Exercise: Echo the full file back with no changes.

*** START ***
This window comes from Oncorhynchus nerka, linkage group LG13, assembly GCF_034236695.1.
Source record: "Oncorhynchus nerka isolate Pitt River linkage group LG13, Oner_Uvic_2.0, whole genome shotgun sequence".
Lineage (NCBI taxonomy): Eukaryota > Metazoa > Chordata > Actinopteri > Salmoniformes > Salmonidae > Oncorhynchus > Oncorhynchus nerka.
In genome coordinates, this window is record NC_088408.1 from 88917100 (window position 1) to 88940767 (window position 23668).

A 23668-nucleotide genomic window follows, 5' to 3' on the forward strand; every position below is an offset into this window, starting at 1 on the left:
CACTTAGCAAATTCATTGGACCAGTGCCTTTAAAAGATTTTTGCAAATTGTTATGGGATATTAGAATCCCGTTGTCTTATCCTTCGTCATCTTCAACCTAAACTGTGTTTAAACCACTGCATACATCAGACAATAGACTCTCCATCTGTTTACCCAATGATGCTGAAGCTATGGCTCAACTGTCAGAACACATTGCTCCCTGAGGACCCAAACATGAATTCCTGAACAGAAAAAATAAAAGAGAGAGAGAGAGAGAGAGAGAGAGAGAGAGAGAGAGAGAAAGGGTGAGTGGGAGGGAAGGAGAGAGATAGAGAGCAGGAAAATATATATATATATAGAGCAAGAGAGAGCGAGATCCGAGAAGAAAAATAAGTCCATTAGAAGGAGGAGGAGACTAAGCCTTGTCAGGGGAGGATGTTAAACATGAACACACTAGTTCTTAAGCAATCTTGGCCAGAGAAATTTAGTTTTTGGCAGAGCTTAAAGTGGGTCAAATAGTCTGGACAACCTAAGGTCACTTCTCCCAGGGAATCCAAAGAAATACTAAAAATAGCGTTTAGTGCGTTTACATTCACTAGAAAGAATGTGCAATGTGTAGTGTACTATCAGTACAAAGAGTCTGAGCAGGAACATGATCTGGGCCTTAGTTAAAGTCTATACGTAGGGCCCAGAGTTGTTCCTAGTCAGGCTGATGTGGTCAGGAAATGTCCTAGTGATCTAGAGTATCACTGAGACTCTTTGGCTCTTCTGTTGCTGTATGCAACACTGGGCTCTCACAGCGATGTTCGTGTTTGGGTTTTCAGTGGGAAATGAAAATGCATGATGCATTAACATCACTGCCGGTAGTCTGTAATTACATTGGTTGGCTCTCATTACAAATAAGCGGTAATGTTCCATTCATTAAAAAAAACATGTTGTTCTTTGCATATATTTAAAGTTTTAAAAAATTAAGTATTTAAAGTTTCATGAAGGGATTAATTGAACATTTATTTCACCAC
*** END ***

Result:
This window comes from Oncorhynchus nerka, linkage group LG13, assembly GCF_034236695.1.
Source record: "Oncorhynchus nerka isolate Pitt River linkage group LG13, Oner_Uvic_2.0, whole genome shotgun sequence".
Lineage (NCBI taxonomy): Eukaryota > Metazoa > Chordata > Actinopteri > Salmoniformes > Salmonidae > Oncorhynchus > Oncorhynchus nerka.
In genome coordinates, this window is record NC_088408.1 from 88917100 (window position 1) to 88940767 (window position 23668).

A 23668-nucleotide genomic window follows, 5' to 3' on the forward strand; every position below is an offset into this window, starting at 1 on the left:
CACTTAGCAAATTCATTGGACCAGTGCCTTTAAAAGATTTTTGCAAATTGTTATGGGATATTAGAATCCCGTTGTCTTATCCTTCGTCATCTTCAACCTAAACTGTGTTTAAACCACTGCATACATCAGACAATAGACTCTCCATCTGTTTACCCAATGATGCTGAAGCTATGGCTCAACTGTCAGAACACATTGCTCCCTGAGGACCCAAACATGAATTCCTGAACAGAAAAAATAAAAGAGAGAGAGAGAGAGAGAGAGAGAGAGAGAGAGAGAGAGAAAGGGTGAGTGGGAGGGAAGGAGAGAGATAGAGAGCAGGAAAATATATATATATATAGAGCAAGAGAGAGCGAGATCCGAGAAGAAAAATAAGTCCATTAGAAGGAGGAGGAGACTAAGCCTTGTCAGGGGAGGATGTTAAACATGAACACACTAGTTCTTAAGCAATCTTGGCCAGAGAAATTTAGTTTTTGGCAGAGCTTAAAGTGGGTCAAATAGTCTGGACAACCTAAGGTCACTTCTCCCAGGGAATCCAAAGAAATACTAAAAATAGCGTTTAGTGCGTTTACATTCACTAGAAAGAATGTGCAATGTGTAGTGTACTATCAGTACAAAGAGTCTGAGCAGGAACATGATCTGGGCCTTAGTTAAAGTCTATACGTAGGGCCCAGAGTTGTTCCTAGTCAGGCTGATGTGGTCAGGAAATGTCCTAGTGATCTAGAGTATCACTGAGACTCTTTGGCTCTTCTGTTGCTGTATGCAACACTGGGCTCTCACAGCGATGTTCGTGTTTGGGTTTTCAGTGGGAAATGAAAATGCATGATGCATTAACATCACTGCCGGTAGTCTGTAATTACATTGGTTGGCTCTCATTACAAATAAGCGGTAATGTTCCATTCATTAAAAAAAACATGTTGTTCTTTGCATATATTTAAAGTTTTAAAAAATTAAGTATTTAAAGTTTCATGAAGGGATTAATTGAACATTTATTTCACCAC